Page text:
Completely rewritten for 2020 with over 550 pages and 30 chapters. It is time to look at OSINT in a different way. For many years, and within the previous six editions of this book, we have relied on external resources to supply our search tools, virtual environments, and investigation techniques. We have seen this protocol fail us when services shut down, websites disappear, and custom resources are dismantled due to outside pressures. This book aims to correct our dilemma.
This briefing has been funded and approved for delivery in its present form, in April 2016, to the military, police, and national intelligence services of Denmark. It was also presented in Norway, but less formally. As NATO and a number of countries “re-think” Open Source Intelligence (OSINT), this briefing and the related white paper, should help focus on the essentials that have been neglected for the past quarter century.
It is nothing less than an indictment of 25 years of expensive passive failure associated with the mis-direction of OSINT away from active human sourcing as I originally envisioned, toward passive online searching that is, as one study recently concluded, over 80% absolute garbage.
This is what BGen Dr. James Cox, the original sponsor of my work for NATO in 2000-2002, had to say in 2013:
Ben Benavides, retired US Army master trainer, is as good as it gets in Army OSINT, but not widely enough known. He should be in charge of creating the Army OSINT Handbook and training program, AFTER we put CIA in its place and establish that overt HUMINT is OSINT and cannot be constrained by those who refused to be serious about overt human sources (CIA also forbids its own Open Source Center from talking to overt Subject Matter Experts (SME). Really. We do not make this stuff up.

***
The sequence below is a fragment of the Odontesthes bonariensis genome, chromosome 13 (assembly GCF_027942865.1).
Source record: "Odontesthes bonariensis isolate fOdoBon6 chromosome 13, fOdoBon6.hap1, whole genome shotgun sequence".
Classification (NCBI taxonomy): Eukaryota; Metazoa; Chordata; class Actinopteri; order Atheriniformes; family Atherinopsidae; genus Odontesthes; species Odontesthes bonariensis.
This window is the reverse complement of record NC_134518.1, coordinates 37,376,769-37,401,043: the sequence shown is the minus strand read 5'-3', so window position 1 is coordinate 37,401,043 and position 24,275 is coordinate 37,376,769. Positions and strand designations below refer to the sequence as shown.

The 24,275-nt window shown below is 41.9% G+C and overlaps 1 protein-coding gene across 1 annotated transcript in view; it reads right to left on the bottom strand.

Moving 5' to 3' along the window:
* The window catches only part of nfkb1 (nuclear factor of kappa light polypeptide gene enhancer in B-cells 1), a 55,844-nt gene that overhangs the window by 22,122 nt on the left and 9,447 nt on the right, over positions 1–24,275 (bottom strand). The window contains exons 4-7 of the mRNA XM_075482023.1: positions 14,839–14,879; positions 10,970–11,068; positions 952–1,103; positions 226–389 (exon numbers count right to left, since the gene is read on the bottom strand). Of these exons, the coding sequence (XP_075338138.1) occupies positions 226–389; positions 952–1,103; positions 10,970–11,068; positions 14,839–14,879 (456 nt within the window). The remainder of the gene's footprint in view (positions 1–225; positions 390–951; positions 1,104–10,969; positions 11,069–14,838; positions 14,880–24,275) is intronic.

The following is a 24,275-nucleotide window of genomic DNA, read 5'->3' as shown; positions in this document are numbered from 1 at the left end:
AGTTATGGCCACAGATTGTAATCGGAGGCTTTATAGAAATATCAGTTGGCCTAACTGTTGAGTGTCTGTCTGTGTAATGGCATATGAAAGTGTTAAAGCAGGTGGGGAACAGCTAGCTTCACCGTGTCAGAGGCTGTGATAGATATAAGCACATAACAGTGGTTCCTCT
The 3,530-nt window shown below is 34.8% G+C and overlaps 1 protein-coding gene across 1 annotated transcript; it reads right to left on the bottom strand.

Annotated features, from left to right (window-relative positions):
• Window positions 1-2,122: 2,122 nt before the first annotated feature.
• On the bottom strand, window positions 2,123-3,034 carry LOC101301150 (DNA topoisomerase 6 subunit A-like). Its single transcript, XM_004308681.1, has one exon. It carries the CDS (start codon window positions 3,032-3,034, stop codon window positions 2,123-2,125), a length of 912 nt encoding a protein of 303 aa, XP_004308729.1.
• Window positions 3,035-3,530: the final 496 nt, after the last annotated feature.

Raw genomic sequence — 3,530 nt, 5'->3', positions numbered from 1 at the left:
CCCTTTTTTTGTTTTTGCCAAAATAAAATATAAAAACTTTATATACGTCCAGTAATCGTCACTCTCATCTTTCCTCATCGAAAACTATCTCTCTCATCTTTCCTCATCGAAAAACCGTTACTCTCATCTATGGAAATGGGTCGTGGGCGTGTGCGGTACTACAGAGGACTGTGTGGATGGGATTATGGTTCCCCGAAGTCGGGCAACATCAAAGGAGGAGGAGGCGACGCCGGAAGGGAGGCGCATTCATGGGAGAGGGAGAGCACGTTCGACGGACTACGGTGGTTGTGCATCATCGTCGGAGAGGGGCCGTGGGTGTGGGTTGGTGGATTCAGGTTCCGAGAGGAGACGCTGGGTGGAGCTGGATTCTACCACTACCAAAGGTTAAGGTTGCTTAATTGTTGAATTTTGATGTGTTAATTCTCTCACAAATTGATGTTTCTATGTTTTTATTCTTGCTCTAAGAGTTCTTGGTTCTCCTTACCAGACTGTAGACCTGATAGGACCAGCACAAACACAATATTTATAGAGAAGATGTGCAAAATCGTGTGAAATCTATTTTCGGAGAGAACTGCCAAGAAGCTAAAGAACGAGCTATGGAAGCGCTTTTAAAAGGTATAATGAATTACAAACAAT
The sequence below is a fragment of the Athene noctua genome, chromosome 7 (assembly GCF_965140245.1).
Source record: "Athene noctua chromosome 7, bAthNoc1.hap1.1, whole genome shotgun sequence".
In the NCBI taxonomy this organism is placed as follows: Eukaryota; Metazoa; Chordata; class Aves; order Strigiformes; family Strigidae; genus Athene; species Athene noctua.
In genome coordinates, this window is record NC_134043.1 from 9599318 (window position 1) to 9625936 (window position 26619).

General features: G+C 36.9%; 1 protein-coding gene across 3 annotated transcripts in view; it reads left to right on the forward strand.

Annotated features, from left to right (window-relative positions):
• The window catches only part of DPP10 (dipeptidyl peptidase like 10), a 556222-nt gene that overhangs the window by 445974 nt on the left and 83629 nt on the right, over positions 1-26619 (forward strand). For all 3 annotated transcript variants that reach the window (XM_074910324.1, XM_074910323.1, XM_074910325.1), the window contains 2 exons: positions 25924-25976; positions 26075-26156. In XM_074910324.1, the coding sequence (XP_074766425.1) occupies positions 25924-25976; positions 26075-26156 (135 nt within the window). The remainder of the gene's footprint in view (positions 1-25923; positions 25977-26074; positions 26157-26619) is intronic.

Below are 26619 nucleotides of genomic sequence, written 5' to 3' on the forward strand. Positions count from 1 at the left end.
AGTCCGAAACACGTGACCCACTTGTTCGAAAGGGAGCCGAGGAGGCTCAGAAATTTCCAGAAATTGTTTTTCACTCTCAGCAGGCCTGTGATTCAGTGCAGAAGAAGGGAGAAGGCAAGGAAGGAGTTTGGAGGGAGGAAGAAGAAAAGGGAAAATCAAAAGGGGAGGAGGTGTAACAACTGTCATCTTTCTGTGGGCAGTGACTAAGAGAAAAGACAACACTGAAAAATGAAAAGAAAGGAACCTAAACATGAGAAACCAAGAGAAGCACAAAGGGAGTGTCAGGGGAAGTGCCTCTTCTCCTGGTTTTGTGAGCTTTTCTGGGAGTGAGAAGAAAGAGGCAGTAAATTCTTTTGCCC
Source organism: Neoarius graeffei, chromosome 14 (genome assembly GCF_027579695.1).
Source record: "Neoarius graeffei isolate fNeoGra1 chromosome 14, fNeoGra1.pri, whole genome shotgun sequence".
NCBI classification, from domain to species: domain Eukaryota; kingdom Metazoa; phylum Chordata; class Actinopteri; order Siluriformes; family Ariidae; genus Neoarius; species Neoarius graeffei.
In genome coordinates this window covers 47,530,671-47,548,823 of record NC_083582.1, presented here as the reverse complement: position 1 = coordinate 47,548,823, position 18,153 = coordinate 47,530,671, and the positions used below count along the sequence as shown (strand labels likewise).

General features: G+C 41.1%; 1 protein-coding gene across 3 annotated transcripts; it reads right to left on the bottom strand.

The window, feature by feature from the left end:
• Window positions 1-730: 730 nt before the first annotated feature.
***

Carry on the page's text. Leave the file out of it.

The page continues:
Also by Ben Benavides:
This article is part of a larger guidebook by RuNet Echo to help people learn how to conduct open-source research on the Russian Internet. Explore the complete guidebook at the special project page.
RuNet Echo has now published eight installments in a guidebook on conducting open-source research on the Russian Internet. This ninth and final entry takes the tools and instructions we’ve been studying and applies them to a single case study: the wildfires that caused significant damage to the Siberian city of Chita in 2015.